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Louis Finkel's remarks at press briefing regarding SENR Committee hearing on the BOEM 2017-22 five year plan




Press briefing ahead of SENR Committee hearing on the BOEM 2017-22 five year plan
Louis Finkel, API Executive Vice President
Thursday, May 19, 2016


Opening statement as prepared for delivery:

Good morning, thank you for joining today’s call.

This afternoon, the Senate Energy and Natural Resources Committee will hold a hearing to examine the Department of Interior’s 2017-2022 Outer Continental Shelf Oil and Gas Leasing Program.

This hearing is particularly important because, today, 87 percent of federal offshore areas remain off limits to oil and natural gas production.

While the United States has become the number one producer of oil and natural gas in the world thanks to development that has taken place mostly on private and state lands, the federal government has been slow to react to our nation’s new energy reality.

This new reality has made us less dependent on foreign sources of energy, strengthened our national security, and made the United States a global leader in growing our economy while lowering our carbon emissions.

And the energy revolution here in the U.S. has brought lower prices to U.S. consumers and businesses.

We are calling on the federal government to align its offshore leasing program to reflect our nation’s newly found energy leadership and focus on the opportunities this creates for our nation.

Recent U.S. global successes in energy production and emissions reductions have come through industry leadership, innovation and billions of dollars of private capital investments. Thanks to industry efforts, methane emissions are down significantly as well as carbon and other air emissions, all while energy production has been going up.

The U.S. energy renaissance has happened over the past decade despite this administration’s delays in permitting and a barrage of unnecessary and often duplicative regulatory proposals.

But if continued, these burdens could set us back years.

The U.S. needs forward-looking energy policy. And we commend the Congress for focusing on the important issues surrounding energy and the Department of Interior’s 5-year plan.

Given the long lead times for offshore development, failing to include the Arctic and other potentially energy-rich areas in the leasing plan puts us on a path back to energy scarcity and dependence. Not long ago, because of this scarcity and dependence, American consumers were subject to price shocks caused by instability in other energy- rich regions of the world.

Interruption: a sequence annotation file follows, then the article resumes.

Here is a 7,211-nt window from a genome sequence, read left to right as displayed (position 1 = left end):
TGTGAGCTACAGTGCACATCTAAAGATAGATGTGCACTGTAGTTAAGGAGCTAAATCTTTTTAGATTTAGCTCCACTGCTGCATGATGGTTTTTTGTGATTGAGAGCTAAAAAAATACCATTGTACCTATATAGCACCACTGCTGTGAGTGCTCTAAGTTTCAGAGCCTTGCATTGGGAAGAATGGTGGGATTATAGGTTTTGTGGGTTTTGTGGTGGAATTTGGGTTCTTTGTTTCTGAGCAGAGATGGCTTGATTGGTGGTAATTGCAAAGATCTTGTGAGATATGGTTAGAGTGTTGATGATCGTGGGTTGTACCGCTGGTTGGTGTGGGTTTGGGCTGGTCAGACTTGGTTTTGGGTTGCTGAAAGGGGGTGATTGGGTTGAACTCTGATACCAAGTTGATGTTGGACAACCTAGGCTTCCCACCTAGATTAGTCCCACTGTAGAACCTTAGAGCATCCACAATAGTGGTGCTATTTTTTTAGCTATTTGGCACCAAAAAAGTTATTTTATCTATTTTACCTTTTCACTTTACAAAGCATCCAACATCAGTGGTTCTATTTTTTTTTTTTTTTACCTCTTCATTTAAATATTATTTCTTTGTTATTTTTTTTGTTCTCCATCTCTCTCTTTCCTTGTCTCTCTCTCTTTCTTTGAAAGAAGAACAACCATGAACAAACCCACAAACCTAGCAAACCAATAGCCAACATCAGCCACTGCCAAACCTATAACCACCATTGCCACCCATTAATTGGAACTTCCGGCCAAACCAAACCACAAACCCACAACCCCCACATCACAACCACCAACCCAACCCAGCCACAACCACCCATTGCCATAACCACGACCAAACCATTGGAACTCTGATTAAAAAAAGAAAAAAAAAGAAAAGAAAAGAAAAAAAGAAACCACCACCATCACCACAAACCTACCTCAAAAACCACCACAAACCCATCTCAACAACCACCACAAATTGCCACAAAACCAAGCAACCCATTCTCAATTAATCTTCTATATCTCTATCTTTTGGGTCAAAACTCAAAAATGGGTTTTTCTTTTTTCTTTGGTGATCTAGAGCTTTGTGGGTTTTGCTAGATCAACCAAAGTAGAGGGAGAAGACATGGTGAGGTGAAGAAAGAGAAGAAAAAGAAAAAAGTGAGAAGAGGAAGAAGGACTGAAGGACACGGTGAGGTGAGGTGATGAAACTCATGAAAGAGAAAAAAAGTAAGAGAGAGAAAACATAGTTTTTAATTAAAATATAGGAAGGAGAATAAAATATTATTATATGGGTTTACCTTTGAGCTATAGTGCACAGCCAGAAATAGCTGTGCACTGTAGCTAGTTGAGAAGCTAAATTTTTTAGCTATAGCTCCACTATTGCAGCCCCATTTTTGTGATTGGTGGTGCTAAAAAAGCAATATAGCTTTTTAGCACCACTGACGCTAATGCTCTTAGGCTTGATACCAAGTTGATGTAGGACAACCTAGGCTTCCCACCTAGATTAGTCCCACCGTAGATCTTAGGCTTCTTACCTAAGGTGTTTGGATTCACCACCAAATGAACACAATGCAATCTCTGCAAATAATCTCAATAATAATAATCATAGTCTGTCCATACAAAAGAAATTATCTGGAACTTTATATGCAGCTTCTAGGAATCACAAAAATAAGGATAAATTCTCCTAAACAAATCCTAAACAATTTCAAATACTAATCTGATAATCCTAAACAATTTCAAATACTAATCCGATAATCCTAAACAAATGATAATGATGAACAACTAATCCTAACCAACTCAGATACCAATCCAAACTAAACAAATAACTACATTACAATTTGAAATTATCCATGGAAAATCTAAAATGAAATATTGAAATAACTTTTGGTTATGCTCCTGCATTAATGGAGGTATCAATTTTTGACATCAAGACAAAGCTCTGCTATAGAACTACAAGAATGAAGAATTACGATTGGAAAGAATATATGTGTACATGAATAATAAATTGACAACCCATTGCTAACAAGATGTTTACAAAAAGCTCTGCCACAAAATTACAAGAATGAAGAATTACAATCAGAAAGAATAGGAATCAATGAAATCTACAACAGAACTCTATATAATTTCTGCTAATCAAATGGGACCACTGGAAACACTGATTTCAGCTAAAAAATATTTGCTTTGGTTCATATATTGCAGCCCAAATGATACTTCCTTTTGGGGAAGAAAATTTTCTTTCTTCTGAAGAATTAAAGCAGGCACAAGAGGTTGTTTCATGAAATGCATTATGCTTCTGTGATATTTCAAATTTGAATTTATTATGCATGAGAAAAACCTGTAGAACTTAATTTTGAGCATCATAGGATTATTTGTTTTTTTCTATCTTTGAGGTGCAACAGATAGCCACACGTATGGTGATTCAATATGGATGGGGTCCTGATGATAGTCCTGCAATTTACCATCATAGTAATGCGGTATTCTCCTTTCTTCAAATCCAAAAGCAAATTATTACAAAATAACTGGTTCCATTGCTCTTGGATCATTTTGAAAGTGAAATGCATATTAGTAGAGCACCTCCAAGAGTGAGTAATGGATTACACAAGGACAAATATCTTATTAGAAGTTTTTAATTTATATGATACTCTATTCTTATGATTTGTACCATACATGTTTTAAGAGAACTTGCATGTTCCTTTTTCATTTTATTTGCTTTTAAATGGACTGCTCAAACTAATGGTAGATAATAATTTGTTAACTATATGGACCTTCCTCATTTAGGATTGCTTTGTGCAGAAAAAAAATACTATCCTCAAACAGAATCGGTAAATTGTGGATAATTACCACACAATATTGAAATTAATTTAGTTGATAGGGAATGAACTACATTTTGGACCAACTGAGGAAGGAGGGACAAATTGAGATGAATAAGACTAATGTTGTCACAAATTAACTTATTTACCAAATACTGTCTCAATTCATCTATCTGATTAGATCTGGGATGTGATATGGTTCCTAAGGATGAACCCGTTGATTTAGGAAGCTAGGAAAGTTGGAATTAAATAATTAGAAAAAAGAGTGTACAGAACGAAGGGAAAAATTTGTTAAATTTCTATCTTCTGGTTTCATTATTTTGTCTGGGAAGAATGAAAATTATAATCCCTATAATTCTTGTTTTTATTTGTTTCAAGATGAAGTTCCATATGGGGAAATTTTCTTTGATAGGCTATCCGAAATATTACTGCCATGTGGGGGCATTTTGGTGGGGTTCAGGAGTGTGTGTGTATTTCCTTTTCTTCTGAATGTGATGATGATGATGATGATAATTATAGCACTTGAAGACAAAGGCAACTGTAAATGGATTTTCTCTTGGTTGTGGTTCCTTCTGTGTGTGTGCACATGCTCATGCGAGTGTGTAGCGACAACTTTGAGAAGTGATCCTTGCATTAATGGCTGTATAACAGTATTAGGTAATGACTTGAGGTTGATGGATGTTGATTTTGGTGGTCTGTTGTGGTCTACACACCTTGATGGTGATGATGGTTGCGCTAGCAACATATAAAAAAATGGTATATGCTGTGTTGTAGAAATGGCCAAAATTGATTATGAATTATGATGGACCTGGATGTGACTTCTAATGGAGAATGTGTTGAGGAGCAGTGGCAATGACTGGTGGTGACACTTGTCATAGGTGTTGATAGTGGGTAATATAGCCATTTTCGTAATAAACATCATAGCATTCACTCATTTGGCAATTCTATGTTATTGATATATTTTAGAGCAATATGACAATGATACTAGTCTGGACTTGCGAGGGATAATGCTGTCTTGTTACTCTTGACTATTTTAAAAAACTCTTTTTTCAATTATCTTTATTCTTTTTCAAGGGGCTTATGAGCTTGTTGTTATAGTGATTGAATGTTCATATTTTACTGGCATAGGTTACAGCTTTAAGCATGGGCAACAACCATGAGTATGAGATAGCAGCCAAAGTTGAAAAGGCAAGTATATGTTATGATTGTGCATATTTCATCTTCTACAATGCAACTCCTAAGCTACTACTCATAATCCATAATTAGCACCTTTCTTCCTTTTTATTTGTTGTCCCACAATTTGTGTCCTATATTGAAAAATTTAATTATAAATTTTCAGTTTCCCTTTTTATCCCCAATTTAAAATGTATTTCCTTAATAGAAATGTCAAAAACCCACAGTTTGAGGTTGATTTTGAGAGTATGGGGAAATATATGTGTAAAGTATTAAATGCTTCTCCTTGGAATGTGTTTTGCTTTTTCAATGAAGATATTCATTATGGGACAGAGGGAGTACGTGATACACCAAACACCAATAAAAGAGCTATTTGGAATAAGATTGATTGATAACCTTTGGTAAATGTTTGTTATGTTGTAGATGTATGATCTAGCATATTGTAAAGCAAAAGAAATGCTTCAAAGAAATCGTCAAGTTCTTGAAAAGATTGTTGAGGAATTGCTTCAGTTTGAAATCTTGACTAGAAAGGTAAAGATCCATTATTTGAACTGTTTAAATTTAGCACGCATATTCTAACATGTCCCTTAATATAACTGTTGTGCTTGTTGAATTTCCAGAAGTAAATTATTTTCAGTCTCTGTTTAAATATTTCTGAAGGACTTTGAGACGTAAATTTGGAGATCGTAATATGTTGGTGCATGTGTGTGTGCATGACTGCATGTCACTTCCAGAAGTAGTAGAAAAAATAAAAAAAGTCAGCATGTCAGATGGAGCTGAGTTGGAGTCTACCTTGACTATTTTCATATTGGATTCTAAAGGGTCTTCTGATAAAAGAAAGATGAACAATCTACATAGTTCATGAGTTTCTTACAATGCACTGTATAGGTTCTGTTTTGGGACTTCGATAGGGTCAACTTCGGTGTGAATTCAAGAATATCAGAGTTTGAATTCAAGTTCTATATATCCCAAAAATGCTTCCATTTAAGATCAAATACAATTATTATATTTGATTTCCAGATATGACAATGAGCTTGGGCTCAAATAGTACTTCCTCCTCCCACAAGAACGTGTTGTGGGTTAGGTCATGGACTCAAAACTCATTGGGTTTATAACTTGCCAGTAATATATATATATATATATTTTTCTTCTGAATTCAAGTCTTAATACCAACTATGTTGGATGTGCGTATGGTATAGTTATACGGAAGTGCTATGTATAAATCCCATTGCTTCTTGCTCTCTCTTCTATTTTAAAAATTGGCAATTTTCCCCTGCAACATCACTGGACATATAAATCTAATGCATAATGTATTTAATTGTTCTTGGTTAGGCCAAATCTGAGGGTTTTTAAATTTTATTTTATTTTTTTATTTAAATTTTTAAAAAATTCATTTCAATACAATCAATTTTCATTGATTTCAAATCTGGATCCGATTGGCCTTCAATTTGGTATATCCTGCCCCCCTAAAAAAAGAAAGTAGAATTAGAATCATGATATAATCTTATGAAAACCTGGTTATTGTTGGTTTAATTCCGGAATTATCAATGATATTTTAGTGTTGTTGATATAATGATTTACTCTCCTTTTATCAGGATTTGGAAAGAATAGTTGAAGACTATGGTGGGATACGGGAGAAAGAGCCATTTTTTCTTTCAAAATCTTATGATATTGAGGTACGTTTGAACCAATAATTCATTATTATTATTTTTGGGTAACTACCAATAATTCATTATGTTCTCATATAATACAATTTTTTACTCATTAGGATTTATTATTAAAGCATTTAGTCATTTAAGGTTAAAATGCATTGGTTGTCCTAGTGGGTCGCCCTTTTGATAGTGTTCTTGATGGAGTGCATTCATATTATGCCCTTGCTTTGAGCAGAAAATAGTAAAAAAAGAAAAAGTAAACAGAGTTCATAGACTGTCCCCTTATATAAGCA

Let the past decade and the successes of development of private lands be a guide. By exploring new onshore areas and developing previously technically unreachable energy sources, the Marcellus and other shale formations have proven invaluable as energy, economic and geopolitical resources for the U.S.

We need to apply this vision to the development of offshore energy.

Within the existing BOEM plan, this administration has already failed to apply this lesson. Already, the administration has removed the Atlantic from the program, and there are activists suggesting that BOEM’s plan should also remove the Arctic. But this is short-sighted.

It’s estimated that the Beaufort and Chukchi seas have more technically recoverable oil and natural gas than the Atlantic and Pacific coasts combined.

Leaving out offshore Alaska would put the U.S. at a serious global competitive disadvantage, considering that Russia, Iran, and other countries are moving rapidly to develop oil and gas resources. Even this week, Norway announcement new Arctic leases.

As Interior Secretary Sally Jewell said earlier this month to a reporter with the Desert Sun, “There are many, many miles driven every day. We don’t yet have solar-powered cars. It's going to take a very long time before we can wean ourselves from fossil fuels, so I think that to keep it in the ground is naïve, to say we could shift to 100 percent renewables is naïve.” We must recognize the real complexity of what we’re dealing with.

EIA data supports her statement. In last week’s EIA International Energy Outlook, new data estimates global energy demand will rise nearly 50 percent between now and 2040 and fossil fuels will continue to supply more than 75 percent of the energy the world uses in 2040.

The message here is simple: We must continue to think ahead, explore and develop new areas to protect U.S. energy security for generations to come.

If the U.S. is to remain an energy leader and stay competitive at a global level, we must have the foresight to plan ahead. We have an enhanced system of safety with increased capabilities to prevent, contain and respond to any potential incident, and we should not sit idly by while other countries advance technologies and develop resources in areas such as the Arctic and the Atlantic.

We urge lawmakers to seize this opportunity to create jobs and support America’s growth as a global energy superpower by lifting outdated roadblocks to safe and responsible energy development.

American consumers, American businesses and future generations need energy programs from the Department of the Interior to align with today’s energy realities... I am ready to take your questions.